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A Woman-Centered Approach to Breast Health 

The Lancet Commission underscores the impact of gender inequality in cancer prevention, diagnosis and treatment for women

Joana Albino (left) with her mother and sister. Photos by Jhpiego/Manuel Jesus Joaquim.

For two years, Joana Albino sought help for a growth in her left breast. She visited the local doctors a couple of times, but it didn’t help. Her condition worsened. “Because of the state I was in, I could not find work. I closed myself off and lived in my own world. Many things came to a halt,” says the 26-year-old, who lives on the outskirts of Maputo, Mozambique. 

A visit to a Jhpiego-supported health fair at an armed forces barracks during breast cancer awareness month last October brought Joana the relief and referral she needed. “The nurses welcomed me, listened attentively to my history and screened me,” she recalls. This was her first encounter with health workers who gave her the support she needed. Suspecting cancer, the nurses referred Joana to José Macamo Hospital, where she received a diagnosis, treatment and hope for the future. 

A recently released Lancet Commission report titled “Women, power, and cancer” puts many of the experiences faced by women like Joana at center stage. It highlights the discrimination and stigma faced by breast cancer patients who often defer seeking care. “This report compels us to look beyond the biomedical aspects of ‘women’s cancers’ and investigate the interplay of inequities like race, region, class, ethnicity, etc., that disadvantage women in multiple ways,” says Dr. Somesh Kumar, a member of the Lancet Commission who serves as Sr. Technical Director in Jhpiego’s Innovations office and as its India Country Director.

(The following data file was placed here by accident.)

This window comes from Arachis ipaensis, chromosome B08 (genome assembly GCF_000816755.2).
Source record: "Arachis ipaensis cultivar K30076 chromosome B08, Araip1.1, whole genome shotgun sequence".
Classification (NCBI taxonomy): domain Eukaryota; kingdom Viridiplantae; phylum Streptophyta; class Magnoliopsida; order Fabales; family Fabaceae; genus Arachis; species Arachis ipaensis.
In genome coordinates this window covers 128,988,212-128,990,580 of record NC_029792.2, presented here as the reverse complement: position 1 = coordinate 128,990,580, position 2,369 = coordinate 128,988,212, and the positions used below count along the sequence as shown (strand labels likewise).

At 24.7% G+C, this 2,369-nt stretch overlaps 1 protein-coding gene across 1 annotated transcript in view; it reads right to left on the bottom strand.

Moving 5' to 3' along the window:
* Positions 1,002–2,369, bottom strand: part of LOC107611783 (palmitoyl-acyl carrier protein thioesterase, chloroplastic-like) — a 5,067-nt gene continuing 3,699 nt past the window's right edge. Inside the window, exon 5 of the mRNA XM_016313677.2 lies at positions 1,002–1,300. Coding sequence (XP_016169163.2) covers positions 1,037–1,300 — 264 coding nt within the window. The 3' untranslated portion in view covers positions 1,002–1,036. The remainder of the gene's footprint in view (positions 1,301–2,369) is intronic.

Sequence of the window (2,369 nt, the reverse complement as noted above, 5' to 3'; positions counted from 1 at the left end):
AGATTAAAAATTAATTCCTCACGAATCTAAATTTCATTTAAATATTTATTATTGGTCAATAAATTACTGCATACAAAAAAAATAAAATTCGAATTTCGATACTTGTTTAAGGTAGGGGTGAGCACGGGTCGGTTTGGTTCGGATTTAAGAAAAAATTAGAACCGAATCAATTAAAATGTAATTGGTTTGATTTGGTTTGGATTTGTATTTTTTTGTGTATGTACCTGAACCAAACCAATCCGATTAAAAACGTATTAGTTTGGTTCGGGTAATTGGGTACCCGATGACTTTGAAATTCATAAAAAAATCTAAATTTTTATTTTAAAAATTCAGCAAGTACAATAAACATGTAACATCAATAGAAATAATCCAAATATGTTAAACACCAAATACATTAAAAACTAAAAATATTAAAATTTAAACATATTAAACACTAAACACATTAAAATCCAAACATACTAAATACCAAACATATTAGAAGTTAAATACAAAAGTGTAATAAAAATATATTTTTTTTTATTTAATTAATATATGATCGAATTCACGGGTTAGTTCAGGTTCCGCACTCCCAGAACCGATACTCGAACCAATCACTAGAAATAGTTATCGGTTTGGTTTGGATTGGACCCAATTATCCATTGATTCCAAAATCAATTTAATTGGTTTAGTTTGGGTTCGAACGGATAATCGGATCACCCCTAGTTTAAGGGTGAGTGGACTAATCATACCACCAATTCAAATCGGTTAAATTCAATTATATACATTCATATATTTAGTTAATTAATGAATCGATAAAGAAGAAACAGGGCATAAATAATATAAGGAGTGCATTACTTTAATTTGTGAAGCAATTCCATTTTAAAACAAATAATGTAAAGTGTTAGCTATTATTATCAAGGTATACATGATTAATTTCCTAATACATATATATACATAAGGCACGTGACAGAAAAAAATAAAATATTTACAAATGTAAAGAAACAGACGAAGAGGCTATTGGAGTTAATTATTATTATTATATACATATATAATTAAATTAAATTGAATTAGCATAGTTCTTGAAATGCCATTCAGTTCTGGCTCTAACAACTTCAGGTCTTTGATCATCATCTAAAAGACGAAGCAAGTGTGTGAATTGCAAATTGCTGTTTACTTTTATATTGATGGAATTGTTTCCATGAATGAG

At Jhpiego, we have always adopted a women-centered approach to care, including our work in women’s cancers, and that is exactly what this report underpins—the need to increase equitable access to early detection and diagnosis of cancer, and co-create accessible and responsive health systems that provide respectful, quality cancer care for women.” 

Dr. Somesh Kumar

The Lancet report states that of the 2.3 million women who die prematurely from cancer each year (which disproportionately affects low- and middle-income countries), 1.5 million deaths could be averted through primary prevention or early detection, while a further 800,000 deaths could be averted if all women, everywhere, could access optimal cancer care. 

Joana Albino braiding her mother’s hair.

The World Health Organization (WHO) Global Breast Cancer Initiative recommends public education programs to encourage early detection, timely breast diagnosis and comprehensive breast cancer management. 

Jhpiego’s breast cancer work, which is closely aligned with the WHO strategy, prioritizes early cancer detection for better treatment outcomes. Maura McCarthy, Jhpiego’s Team Lead for the women’s cancers portfolio, says, “Our work starts at the primary level to increase community awareness and primary care with high-quality clinical breast exams and to ensure critical linkages to diagnostic services.”